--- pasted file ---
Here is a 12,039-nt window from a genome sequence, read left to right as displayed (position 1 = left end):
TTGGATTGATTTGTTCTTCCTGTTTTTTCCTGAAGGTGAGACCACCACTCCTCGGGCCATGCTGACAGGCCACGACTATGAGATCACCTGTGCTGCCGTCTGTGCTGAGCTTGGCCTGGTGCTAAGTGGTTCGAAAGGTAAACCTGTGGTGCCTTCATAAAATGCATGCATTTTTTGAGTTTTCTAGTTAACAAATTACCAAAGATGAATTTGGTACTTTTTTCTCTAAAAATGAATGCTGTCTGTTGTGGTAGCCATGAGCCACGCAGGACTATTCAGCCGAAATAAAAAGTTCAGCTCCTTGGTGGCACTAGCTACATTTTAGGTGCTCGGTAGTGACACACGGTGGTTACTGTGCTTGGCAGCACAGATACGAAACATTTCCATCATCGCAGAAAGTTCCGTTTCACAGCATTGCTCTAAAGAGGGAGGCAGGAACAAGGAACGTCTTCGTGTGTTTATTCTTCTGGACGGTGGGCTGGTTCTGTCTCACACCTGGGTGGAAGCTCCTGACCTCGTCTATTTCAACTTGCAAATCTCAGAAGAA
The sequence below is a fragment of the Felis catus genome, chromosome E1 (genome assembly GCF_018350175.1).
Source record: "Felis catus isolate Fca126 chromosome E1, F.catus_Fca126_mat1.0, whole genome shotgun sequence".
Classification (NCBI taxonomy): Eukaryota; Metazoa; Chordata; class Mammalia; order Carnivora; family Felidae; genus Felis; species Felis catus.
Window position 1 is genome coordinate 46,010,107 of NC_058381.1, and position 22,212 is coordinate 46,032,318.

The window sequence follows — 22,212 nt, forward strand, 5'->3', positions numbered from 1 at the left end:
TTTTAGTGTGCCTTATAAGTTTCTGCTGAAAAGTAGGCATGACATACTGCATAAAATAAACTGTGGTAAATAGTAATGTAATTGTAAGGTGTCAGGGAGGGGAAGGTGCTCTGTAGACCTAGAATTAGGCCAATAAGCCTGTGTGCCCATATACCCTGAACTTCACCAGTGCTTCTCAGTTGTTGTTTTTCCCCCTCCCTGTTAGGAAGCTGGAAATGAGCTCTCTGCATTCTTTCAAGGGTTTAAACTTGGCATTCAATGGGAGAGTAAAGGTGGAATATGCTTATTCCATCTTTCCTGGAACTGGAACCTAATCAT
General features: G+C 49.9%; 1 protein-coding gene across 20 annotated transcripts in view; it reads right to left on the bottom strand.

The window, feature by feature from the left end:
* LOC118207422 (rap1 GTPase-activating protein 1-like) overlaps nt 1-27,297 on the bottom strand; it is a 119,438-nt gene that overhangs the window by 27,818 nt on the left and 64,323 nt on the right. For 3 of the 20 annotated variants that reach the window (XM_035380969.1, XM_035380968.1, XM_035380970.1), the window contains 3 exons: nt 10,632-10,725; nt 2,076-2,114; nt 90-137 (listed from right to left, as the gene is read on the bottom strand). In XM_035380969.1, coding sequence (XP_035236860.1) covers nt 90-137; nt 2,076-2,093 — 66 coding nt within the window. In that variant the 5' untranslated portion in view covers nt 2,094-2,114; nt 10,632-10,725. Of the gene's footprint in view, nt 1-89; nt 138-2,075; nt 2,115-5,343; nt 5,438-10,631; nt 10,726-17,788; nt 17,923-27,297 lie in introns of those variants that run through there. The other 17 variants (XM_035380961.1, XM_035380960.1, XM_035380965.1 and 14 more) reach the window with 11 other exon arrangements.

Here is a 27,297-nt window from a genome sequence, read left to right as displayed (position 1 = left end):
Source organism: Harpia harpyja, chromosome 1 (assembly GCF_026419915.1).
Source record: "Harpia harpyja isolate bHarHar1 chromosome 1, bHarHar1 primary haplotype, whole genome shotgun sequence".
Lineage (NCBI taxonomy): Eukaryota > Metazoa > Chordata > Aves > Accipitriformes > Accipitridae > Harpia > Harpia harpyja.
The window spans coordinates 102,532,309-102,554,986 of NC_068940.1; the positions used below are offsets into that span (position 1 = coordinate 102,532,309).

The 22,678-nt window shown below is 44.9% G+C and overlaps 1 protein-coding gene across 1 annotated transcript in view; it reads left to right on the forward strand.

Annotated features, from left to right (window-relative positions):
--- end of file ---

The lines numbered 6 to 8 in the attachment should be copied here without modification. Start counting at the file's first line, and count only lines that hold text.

Window position 1 is genome coordinate 46,010,107 of NC_058381.1, and position 22,212 is coordinate 46,032,318.

The window sequence follows — 22,212 nt, forward strand, 5'->3', positions numbered from 1 at the left end:
TTTTAGTGTGCCTTATAAGTTTCTGCTGAAAAGTAGGCATGACATACTGCATAAAATAAACTGTGGTAAATAGTAATGTAATTGTAAGGTGTCAGGGAGGGGAAGGTGCTCTGTAGACCTAGAATTAGGCCAATAAGCCTGTGTGCCCATATACCCTGAACTTCACCAGTGCTTCTCAGTTGTTGTTTTTCCCCCTCCCTGTTAGGAAGCTGGAAATGAGCTCTCTGCATTCTTTCAAGGGTTTAAACTTGGCATTCAATGGGAGAGTAAAGGTGGAATATGCTTATTCCATCTTTCCTGGAACTGGAACCTAATCAT